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A New Science on the Horizon: Nutritional Psychiatry

What is Nutritional Psychiatry?

There is a definite link between the gut and the brain, which is why the food you eat potentially has such a damaging as well as healing effect on our mental health.

Nutritional psychiatry is a rapidly growing field of research that has the potential to provide clinically meaningful interventions to both prevent and manage mental illness.

Harvard-trained, board-certified psychiatrist Dr Georgia Ede who is helping pioneer this emerging discipline in psychiatric practice. Prof John Cryan and Dr Gerard Clarke at the University of Cork have been researching probiotics and their effect on the brain for years.


Why is this of importance?

It’s a huge step towards empowering the patient to take charge of their own mental health recovery. One word of caution: While we can all improve our diets, using a specific diet in the treatment of a mental illness requires expertise and specialists and cannot be achieved using Dr Google alone.


Give me an example of how Nutritional Psychiatry can help?

The Ketogenic Diet appears to be the most effective. This highly specific diet supports the brain’s growth and repair pathways, helps to correct neurotransmitter imbalances, and improves the brain’s access to energy.

A good example is Alzheimer’s Disease, these days also known as Diabetes Type 3. The idea is that, much like the pancreas in Diabetes Type 2, the brain stops working properly due to prolonged elevated blood glucose levels. A ketogenic diet approach has been shown to help improve brain function because it drives the body to burn ketones (fats) for fuel rather than glucose (sugar, carbs).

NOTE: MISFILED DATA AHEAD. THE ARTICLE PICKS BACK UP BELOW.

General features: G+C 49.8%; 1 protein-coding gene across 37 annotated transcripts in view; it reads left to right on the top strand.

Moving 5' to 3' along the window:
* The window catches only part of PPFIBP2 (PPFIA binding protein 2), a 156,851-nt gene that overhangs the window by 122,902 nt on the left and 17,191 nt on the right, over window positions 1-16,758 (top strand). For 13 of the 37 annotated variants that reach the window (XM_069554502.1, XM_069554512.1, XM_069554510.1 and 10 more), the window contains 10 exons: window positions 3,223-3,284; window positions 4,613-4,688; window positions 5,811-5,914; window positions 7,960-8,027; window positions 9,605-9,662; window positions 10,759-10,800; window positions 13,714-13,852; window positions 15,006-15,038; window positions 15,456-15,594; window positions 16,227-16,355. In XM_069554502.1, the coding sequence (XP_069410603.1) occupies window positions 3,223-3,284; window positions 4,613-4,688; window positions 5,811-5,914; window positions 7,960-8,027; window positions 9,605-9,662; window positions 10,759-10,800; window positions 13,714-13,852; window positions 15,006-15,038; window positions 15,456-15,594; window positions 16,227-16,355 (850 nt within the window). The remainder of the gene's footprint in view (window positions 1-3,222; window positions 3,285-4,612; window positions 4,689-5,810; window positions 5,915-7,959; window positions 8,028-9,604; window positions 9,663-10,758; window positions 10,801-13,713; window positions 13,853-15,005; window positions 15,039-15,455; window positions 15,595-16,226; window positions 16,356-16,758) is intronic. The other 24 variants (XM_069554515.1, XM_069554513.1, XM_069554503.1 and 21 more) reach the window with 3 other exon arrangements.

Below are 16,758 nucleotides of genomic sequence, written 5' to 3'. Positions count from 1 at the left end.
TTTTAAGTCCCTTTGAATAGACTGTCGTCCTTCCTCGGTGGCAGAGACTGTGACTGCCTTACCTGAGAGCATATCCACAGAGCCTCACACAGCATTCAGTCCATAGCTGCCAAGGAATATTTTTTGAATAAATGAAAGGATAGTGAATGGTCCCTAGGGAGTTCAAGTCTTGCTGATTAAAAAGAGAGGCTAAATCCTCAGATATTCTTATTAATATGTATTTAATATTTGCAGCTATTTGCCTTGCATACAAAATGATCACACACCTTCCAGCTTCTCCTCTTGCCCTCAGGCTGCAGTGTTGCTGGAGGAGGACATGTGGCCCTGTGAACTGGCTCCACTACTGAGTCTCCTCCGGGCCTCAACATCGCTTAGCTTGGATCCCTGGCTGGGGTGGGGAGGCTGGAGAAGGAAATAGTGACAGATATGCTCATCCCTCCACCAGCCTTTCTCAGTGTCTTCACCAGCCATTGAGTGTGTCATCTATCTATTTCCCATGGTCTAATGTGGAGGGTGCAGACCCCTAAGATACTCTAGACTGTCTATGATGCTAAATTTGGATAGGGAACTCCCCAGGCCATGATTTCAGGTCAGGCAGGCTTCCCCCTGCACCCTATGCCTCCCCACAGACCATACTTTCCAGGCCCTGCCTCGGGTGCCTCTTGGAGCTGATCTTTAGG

People experience greater mental clarity with a ketogenic diet.

It’s a very low carb, highly regimented lifestyle that needs proper supervision and should not be undertaken lightly.


Another example: Diet and Depression?

The University of Cork is world leading in researching probiotics and their effects on our brain. They are looking at tryptophan to enhance mood. Tryptophan is an essential amino acid (protein) readily found in many foods including turkey, pumpkin seeds, chicken, tuna, peanuts, milk and cheese.

Tryptophan is a key building block in many neurotransmitters such as serotonin, the feel good hormone, or melatonin, the sleep hormone. A healthy gut will make more tryptophan available to our brains than a disturbed gut.


Can nutrition solve all psychiatric problems?

Yes, for example we already know that fish oils or Omega 3 Fatty Acids, are super beneficial for brain health and should be taken to improve mental clarity. With regards to Nutritional Psychiatry, we know that ketogenic diets are not right for everyone, and their use in managing psychiatric disorders often requires specialised knowledge and expertise, particularly when medications are involved.

We know so much already about how food affects the brain, but at the same time are only starting to learn just how much a good diet can help our mental health.


How can we eat for good mental health?

Diet and gut health are important to consider when looking at diet for mood. So the advice is not just to eat tryptophan rich foods but also to eat lots of fibre and fermented foods to help build a resilient gut. The Mediterranean Diet is a famous example of a balanced daily diet that can will supply the right nutrients while also feeding the gut.

But movement, sports, walks, swimming and finding a hobby to take your mind off the daily stresses are equally important when minding your mental health. A Nutritional Therapist and Lifestyle Coach like myself can help you work out a plan that suits yourself. And as always, if you feel you need help from a doctor, go and see your GP.






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